All deprescribing involved a slow reduction in line with the care home’s medication cycle. This allowed time for the care staff to monitor any changes in the resident’s behaviour to reduce the risk of relapse. This also reduced medication errors, medication waste and the need for alignment of prescriptions.

Another common theme was that patients discharged from hospital into a care home were often prescribed multiple laxatives and unnecessary pain relief. When reviewing these patients, many suffered with loose stools or had no complaints with constipation or pain. As a team, we have focused on setting up a homely remedy policy in each care home across Sunderland. This allows care homes to give patients certain OTC medicines, including senna, Gaviscon and paracetamol, on a short-term, ‘when required’ basis. This minimises prescribing of unnecessary medicines and reduces waste and cost while allowing patients to receive prompt medical intervention without having to wait for a prescription from the GP.

Once we had built our confidence, we started to review patients in the community. We ran several patient searches to target different patient groups. Our pharmacy technicians took a lead role in reviewing patients using OTC medicines and our pharmacists focused on those prescribed gabapentinoids or antidepressants, starting with the frailest. The team at the Sunderland PCN discharge hub also continued to focus on reviewing appropriate prescribing from hospital discharges; for example, not adding laxatives or OTC medicines to patients’ repeat lists before they have been reviewed.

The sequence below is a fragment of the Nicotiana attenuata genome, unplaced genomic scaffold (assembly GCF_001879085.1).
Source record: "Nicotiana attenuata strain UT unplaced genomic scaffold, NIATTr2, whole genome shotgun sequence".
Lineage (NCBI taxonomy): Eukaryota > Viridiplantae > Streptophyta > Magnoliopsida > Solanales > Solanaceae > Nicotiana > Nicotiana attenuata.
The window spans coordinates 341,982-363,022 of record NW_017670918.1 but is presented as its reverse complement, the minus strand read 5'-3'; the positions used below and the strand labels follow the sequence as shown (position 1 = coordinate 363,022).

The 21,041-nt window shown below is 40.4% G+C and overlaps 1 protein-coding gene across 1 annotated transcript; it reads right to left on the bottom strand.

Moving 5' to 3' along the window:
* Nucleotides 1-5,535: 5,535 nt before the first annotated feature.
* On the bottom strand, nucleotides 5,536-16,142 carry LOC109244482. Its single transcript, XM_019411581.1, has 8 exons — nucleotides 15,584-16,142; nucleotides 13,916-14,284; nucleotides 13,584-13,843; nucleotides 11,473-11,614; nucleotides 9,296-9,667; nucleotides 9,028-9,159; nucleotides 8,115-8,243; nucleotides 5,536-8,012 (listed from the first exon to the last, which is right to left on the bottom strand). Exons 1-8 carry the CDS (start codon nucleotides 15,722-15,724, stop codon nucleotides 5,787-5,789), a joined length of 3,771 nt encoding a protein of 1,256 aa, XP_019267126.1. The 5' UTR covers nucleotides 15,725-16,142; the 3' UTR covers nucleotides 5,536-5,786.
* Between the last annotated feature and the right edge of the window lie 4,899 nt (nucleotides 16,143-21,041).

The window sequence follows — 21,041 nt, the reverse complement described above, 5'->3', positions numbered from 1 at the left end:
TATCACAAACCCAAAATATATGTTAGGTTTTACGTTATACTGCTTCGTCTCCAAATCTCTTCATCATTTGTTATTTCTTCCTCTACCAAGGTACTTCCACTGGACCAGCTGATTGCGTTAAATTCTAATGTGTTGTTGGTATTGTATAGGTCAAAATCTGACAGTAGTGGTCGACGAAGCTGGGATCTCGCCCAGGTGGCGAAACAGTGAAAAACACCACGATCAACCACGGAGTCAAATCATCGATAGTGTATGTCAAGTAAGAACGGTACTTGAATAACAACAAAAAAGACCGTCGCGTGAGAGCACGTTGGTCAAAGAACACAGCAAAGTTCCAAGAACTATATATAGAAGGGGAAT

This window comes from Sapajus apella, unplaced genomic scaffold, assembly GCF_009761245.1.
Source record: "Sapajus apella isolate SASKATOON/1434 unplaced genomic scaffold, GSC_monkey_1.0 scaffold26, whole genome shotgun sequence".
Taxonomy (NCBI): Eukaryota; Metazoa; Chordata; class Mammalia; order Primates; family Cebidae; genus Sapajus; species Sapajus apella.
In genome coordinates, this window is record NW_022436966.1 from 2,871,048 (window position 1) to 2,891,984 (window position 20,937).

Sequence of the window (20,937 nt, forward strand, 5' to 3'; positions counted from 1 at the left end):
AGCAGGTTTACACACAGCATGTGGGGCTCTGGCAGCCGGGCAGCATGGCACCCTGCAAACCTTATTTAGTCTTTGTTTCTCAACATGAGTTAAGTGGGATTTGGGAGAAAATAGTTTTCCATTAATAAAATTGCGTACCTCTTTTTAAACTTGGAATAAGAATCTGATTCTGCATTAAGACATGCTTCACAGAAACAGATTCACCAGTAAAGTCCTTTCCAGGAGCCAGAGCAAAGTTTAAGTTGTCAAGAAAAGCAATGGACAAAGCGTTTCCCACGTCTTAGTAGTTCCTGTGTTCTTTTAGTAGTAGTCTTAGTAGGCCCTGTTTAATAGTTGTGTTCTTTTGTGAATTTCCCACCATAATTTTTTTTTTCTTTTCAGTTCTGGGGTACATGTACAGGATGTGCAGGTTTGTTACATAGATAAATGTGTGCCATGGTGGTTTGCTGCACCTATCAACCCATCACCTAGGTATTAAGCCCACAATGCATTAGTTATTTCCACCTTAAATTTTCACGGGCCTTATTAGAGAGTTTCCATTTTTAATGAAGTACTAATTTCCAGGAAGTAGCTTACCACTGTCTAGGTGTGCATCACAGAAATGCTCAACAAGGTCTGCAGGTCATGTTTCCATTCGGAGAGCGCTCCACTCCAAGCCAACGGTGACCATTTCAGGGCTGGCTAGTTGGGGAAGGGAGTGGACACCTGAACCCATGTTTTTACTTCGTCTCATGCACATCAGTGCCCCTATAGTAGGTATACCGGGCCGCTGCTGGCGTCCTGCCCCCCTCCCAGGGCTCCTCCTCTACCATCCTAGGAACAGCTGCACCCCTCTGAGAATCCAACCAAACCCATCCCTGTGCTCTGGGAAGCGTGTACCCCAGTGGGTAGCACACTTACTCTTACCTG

The antidepressant reviews took a holistic approach as part of a SMR and included the use of the PHQ-9 questionnaire; a diagnostic tool used to diagnose and determine the severity of a patient’s depression. This was another indicator that helped determine if deprescribing was appropriate. In cases that it wasn’t, we could offer additional support by referring them to a GP or social prescriber.

To ensure the patient was seen by the most appropriate clinician, we started to send out the PHQ-9 prior to the appointment, via the AccuRx Florey system. This allowed the patient to fill in the questionnaire privately in their own time. The result would then be forwarded back to the practice where they would be booked in with the most appropriate clinician. For example, those with a high PHQ-9 score would be booked in with a GP, while those with a low to medium score would see the PCN pharmacy team.